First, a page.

Yesterday was supposed to be the busiest mail day of the year. That's what the Postal Service was predicting last week, given the track record of Christmases past. It's the day, typically, when folks face the music, as it were, and dump off the last of those rubber-banded stacks of cards and boxes lovingly stuffed with goodies for grown children who can't make it home for the holidays. To give you an idea of just how overwhelming the crunch is, the Postal Service delivers about 80 million pieces on a normal day. Around this time of year, the haul can soar up around the 300 million mark.
NEWS
February 16, 1987 | By GLORIA CAMPISI and FRANK LENNY, Daily News Staff Writers (The Associated Press contributed to this report.)
It was indeed colder than an Arctic igloo overnight. But it didn't break a record. The low of nine degrees at Philadelphia International Airport, which hung on for the three hours between 4 a.m. and 7 a.m., was still warmer than the record two above zero set in 1888. The uniformly single-digit readings throughout the area forced scores of homeless people off the streets. The National Weather Service reported lows of seven degrees in Willow Grove, Harrisburg and Bader Field in Atlantic City, four in Allentown and, coldest in the country, 30 below in Watertown, N.Y. Shelters and police stations took in the homeless yesterday, when temperatures ranged between 9 and 21 degrees and winds averaged 15 mph, at times reducing the wind chill factor to minus 28 degrees.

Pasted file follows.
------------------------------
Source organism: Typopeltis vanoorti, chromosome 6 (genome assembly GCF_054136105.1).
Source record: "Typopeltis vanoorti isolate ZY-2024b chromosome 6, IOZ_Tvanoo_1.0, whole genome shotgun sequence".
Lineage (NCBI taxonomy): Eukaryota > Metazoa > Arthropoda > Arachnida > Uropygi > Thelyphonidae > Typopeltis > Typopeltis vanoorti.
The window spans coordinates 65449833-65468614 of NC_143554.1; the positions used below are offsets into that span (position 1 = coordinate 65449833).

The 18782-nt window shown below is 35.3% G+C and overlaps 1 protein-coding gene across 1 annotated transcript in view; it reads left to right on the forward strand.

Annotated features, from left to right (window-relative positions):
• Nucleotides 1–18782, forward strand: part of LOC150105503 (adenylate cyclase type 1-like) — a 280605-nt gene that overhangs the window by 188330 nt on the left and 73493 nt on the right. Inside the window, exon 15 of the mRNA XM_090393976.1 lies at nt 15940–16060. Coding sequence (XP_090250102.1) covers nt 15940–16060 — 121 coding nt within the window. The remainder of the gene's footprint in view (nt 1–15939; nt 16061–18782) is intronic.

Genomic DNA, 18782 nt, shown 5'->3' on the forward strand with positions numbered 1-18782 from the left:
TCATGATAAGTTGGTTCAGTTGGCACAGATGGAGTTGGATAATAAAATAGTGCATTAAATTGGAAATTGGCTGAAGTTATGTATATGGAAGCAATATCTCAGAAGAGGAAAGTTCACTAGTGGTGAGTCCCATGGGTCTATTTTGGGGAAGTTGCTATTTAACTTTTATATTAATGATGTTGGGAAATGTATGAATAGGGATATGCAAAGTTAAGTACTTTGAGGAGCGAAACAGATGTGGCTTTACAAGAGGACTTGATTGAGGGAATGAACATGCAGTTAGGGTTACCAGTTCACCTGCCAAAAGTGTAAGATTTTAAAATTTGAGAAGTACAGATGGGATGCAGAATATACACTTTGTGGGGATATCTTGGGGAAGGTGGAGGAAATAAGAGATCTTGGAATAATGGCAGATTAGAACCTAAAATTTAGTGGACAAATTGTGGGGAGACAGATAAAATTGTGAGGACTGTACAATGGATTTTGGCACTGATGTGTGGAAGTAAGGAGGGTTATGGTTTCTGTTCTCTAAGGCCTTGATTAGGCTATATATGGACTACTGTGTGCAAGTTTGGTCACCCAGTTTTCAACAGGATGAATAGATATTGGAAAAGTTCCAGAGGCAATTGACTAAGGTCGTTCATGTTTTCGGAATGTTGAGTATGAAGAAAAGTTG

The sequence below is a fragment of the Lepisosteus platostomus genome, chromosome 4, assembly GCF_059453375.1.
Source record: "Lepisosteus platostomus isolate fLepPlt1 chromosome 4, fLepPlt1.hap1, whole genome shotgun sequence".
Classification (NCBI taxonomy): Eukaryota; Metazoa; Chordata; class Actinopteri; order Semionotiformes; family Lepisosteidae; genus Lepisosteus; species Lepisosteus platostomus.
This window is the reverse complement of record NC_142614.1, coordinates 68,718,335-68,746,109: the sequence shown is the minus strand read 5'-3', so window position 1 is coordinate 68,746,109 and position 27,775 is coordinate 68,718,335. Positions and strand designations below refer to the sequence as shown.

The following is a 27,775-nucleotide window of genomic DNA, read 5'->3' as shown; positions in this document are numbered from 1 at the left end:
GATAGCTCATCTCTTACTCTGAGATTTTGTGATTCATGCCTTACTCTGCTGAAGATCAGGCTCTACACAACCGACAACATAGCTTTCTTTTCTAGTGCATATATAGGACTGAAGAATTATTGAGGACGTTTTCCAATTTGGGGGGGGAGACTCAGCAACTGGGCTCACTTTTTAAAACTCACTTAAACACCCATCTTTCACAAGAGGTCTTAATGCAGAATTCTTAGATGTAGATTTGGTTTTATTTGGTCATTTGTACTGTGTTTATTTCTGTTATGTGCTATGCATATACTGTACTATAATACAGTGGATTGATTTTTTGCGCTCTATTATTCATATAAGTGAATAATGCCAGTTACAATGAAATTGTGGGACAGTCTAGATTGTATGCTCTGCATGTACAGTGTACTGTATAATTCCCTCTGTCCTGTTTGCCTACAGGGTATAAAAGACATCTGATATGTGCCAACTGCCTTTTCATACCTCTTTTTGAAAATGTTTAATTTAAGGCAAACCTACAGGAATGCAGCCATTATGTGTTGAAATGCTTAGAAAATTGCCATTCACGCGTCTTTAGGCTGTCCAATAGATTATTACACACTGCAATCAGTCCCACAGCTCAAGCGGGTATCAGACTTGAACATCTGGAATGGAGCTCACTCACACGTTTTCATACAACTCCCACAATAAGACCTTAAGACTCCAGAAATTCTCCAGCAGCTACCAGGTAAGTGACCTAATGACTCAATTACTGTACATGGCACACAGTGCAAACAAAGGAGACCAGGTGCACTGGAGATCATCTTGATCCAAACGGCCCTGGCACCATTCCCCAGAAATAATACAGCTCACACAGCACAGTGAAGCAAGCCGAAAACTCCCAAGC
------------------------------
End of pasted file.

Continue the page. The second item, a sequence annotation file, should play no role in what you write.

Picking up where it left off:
NEWS
January 6, 1988 | By Mark Wagenveld, Inquirer Staff Writer Inquirer wire services contributed to this article
City workers dispatched emergency fuel and tried to coax the homeless off the streets last night as bitterly cold weather settled in for what looked like a lengthy stay. The National Weather Service predicted near-record lows overnight and said it would remain cold - though sunny - today with a high of 15 to 20, followed by a second night of near-zero cold. Winds out of the west at 10 to 20 m.p.h. will cause a wind chill of 20 below zero, and the weather service advised anyone going outdoors to dress warmly.